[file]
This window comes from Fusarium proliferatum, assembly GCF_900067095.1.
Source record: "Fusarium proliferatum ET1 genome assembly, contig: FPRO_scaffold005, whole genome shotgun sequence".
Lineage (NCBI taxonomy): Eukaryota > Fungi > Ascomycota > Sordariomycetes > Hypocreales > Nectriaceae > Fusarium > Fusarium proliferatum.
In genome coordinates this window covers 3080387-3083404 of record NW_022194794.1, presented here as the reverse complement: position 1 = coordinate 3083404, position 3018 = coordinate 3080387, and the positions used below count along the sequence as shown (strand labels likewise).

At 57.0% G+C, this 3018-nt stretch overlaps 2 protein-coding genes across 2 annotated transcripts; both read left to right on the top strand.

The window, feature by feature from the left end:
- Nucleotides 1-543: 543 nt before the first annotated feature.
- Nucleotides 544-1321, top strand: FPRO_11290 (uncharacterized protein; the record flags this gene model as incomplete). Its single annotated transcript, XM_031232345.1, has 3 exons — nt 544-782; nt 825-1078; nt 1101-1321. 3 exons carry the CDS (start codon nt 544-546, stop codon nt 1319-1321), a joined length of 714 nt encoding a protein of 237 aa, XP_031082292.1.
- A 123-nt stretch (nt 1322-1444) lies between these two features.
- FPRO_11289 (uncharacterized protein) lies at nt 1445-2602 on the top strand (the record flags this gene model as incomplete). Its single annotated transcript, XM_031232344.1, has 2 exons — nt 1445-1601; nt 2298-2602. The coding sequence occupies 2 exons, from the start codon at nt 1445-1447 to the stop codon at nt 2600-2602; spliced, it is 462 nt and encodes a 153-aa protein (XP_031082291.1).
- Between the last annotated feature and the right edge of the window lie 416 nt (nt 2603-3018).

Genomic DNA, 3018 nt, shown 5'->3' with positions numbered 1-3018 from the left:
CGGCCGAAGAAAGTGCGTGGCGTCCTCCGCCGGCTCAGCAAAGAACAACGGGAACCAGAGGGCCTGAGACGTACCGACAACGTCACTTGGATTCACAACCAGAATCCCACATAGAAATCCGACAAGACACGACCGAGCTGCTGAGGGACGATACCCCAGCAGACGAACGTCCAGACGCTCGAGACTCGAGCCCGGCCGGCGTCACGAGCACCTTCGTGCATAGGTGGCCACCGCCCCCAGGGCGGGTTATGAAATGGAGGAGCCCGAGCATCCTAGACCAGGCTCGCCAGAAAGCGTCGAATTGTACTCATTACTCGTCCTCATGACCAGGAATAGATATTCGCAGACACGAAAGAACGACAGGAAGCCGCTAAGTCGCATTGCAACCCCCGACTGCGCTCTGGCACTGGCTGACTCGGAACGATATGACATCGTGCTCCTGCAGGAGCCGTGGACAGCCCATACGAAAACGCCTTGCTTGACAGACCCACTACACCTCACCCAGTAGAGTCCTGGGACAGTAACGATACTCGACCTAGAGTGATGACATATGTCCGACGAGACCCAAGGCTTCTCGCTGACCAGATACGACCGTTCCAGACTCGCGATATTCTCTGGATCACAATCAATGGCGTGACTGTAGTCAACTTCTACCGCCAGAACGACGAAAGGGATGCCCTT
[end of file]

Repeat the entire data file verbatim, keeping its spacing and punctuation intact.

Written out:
This window comes from Fusarium proliferatum, assembly GCF_900067095.1.
Source record: "Fusarium proliferatum ET1 genome assembly, contig: FPRO_scaffold005, whole genome shotgun sequence".
Lineage (NCBI taxonomy): Eukaryota > Fungi > Ascomycota > Sordariomycetes > Hypocreales > Nectriaceae > Fusarium > Fusarium proliferatum.
In genome coordinates this window covers 3080387-3083404 of record NW_022194794.1, presented here as the reverse complement: position 1 = coordinate 3083404, position 3018 = coordinate 3080387, and the positions used below count along the sequence as shown (strand labels likewise).

At 57.0% G+C, this 3018-nt stretch overlaps 2 protein-coding genes across 2 annotated transcripts; both read left to right on the top strand.

The window, feature by feature from the left end:
- Nucleotides 1-543: 543 nt before the first annotated feature.
- Nucleotides 544-1321, top strand: FPRO_11290 (uncharacterized protein; the record flags this gene model as incomplete). Its single annotated transcript, XM_031232345.1, has 3 exons — nt 544-782; nt 825-1078; nt 1101-1321. 3 exons carry the CDS (start codon nt 544-546, stop codon nt 1319-1321), a joined length of 714 nt encoding a protein of 237 aa, XP_031082292.1.
- A 123-nt stretch (nt 1322-1444) lies between these two features.
- FPRO_11289 (uncharacterized protein) lies at nt 1445-2602 on the top strand (the record flags this gene model as incomplete). Its single annotated transcript, XM_031232344.1, has 2 exons — nt 1445-1601; nt 2298-2602. The coding sequence occupies 2 exons, from the start codon at nt 1445-1447 to the stop codon at nt 2600-2602; spliced, it is 462 nt and encodes a 153-aa protein (XP_031082291.1).
- Between the last annotated feature and the right edge of the window lie 416 nt (nt 2603-3018).

Genomic DNA, 3018 nt, shown 5'->3' with positions numbered 1-3018 from the left:
CGGCCGAAGAAAGTGCGTGGCGTCCTCCGCCGGCTCAGCAAAGAACAACGGGAACCAGAGGGCCTGAGACGTACCGACAACGTCACTTGGATTCACAACCAGAATCCCACATAGAAATCCGACAAGACACGACCGAGCTGCTGAGGGACGATACCCCAGCAGACGAACGTCCAGACGCTCGAGACTCGAGCCCGGCCGGCGTCACGAGCACCTTCGTGCATAGGTGGCCACCGCCCCCAGGGCGGGTTATGAAATGGAGGAGCCCGAGCATCCTAGACCAGGCTCGCCAGAAAGCGTCGAATTGTACTCATTACTCGTCCTCATGACCAGGAATAGATATTCGCAGACACGAAAGAACGACAGGAAGCCGCTAAGTCGCATTGCAACCCCCGACTGCGCTCTGGCACTGGCTGACTCGGAACGATATGACATCGTGCTCCTGCAGGAGCCGTGGACAGCCCATACGAAAACGCCTTGCTTGACAGACCCACTACACCTCACCCAGTAGAGTCCTGGGACAGTAACGATACTCGACCTAGAGTGATGACATATGTCCGACGAGACCCAAGGCTTCTCGCTGACCAGATACGACCGTTCCAGACTCGCGATATTCTCTGGATCACAATCAATGGCGTGACTGTAGTCAACTTCTACCGCCAGAACGACGAAAGGGATGCCCTT